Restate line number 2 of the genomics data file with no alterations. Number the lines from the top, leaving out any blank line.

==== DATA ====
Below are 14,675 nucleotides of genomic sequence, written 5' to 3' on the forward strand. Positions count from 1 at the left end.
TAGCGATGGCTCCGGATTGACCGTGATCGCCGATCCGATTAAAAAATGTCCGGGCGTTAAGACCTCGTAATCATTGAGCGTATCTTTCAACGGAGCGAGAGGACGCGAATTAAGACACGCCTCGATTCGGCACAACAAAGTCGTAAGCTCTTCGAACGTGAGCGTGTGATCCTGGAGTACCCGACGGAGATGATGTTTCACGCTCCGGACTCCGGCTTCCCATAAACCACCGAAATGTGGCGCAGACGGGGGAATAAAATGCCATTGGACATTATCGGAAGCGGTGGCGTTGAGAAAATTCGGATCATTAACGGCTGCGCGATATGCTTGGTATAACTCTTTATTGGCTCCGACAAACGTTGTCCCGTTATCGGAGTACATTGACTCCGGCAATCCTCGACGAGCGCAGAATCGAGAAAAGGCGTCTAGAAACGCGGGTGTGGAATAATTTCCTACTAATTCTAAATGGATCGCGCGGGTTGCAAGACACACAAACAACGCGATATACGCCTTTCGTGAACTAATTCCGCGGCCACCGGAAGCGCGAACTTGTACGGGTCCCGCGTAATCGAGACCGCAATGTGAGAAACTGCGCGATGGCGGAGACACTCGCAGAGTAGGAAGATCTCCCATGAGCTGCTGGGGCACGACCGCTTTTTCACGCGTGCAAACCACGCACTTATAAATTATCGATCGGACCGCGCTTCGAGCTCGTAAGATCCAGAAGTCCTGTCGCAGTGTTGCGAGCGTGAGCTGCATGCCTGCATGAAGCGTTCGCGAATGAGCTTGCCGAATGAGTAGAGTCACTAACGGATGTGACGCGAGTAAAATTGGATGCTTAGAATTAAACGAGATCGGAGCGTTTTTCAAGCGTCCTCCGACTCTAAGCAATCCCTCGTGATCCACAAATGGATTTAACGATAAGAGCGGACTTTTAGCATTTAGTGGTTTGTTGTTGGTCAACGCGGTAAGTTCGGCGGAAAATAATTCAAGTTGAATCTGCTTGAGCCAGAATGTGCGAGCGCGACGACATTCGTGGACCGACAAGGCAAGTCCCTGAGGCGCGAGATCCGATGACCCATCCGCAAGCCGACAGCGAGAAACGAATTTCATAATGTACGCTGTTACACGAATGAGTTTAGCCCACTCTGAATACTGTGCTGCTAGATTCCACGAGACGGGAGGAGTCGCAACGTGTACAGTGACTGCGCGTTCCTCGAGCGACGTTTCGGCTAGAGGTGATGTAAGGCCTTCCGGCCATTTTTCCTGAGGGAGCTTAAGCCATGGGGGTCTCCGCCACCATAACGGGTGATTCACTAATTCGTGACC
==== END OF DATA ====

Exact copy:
TAGCGATGGCTCCGGATTGACCGTGATCGCCGATCCGATTAAAAAATGTCCGGGCGTTAAGACCTCGTAATCATTGAGCGTATCTTTCAACGGAGCGAGAGGACGCGAATTAAGACACGCCTCGATTCGGCACAACAAAGTCGTAAGCTCTTCGAACGTGAGCGTGTGATCCTGGAGTACCCGACGGAGATGATGTTTCACGCTCCGGACTCCGGCTTCCCATAAACCACCGAAATGTGGCGCAGACGGGGGAATAAAATGCCATTGGACATTATCGGAAGCGGTGGCGTTGAGAAAATTCGGATCATTAACGGCTGCGCGATATGCTTGGTATAACTCTTTATTGGCTCCGACAAACGTTGTCCCGTTATCGGAGTACATTGACTCCGGCAATCCTCGACGAGCGCAGAATCGAGAAAAGGCGTCTAGAAACGCGGGTGTGGAATAATTTCCTACTAATTCTAAATGGATCGCGCGGGTTGCAAGACACACAAACAACGCGATATACGCCTTTCGTGAACTAATTCCGCGGCCACCGGAAGCGCGAACTTGTACGGGTCCCGCGTAATCGAGACCGCAATGTGAGAAACTGCGCGATGGCGGAGACACTCGCAGAGTAGGAAGATCTCCCATGAGCTGCTGGGGCACGACCGCTTTTTCACGCGTGCAAACCACGCACTTATAAATTATCGATCGGACCGCGCTTCGAGCTCGTAAGATCCAGAAGTCCTGTCGCAGTGTTGCGAGCGTGAGCTGCATGCCTGCATGAAGCGTTCGCGAATGAGCTTGCCGAATGAGTAGAGTCACTAACGGATGTGACGCGAGTAAAATTGGATGCTTAGAATTAAACGAGATCGGAGCGTTTTTCAAGCGTCCTCCGACTCTAAGCAATCCCTCGTGATCCACAAATGGATTTAACGATAAGAGCGGACTTTTAGCATTTAGTGGTTTGTTGTTGGTCAACGCGGTAAGTTCGGCGGAAAATAATTCAAGTTGAATCTGCTTGAGCCAGAATGTGCGAGCGCGACGACATTCGTGGACCGACAAGGCAAGTCCCTGAGGCGCGAGATCCGATGACCCATCCGCAAGCCGACAGCGAGAAACGAATTTCATAATGTACGCTGTTACACGAATGAGTTTAGCCCACTCTGAATACTGTGCTGCTAGATTCCACGAGACGGGAGGAGTCGCAACGTGTACAGTGACTGCGCGTTCCTCGAGCGACGTTTCGGCTAGAGGTGATGTAAGGCCTTCCGGCCATTTTTCCTGAGGGAGCTTAAGCCATGGGGGTCTCCGCCACCATAACGGGTGATTCACTAATTCGTGACC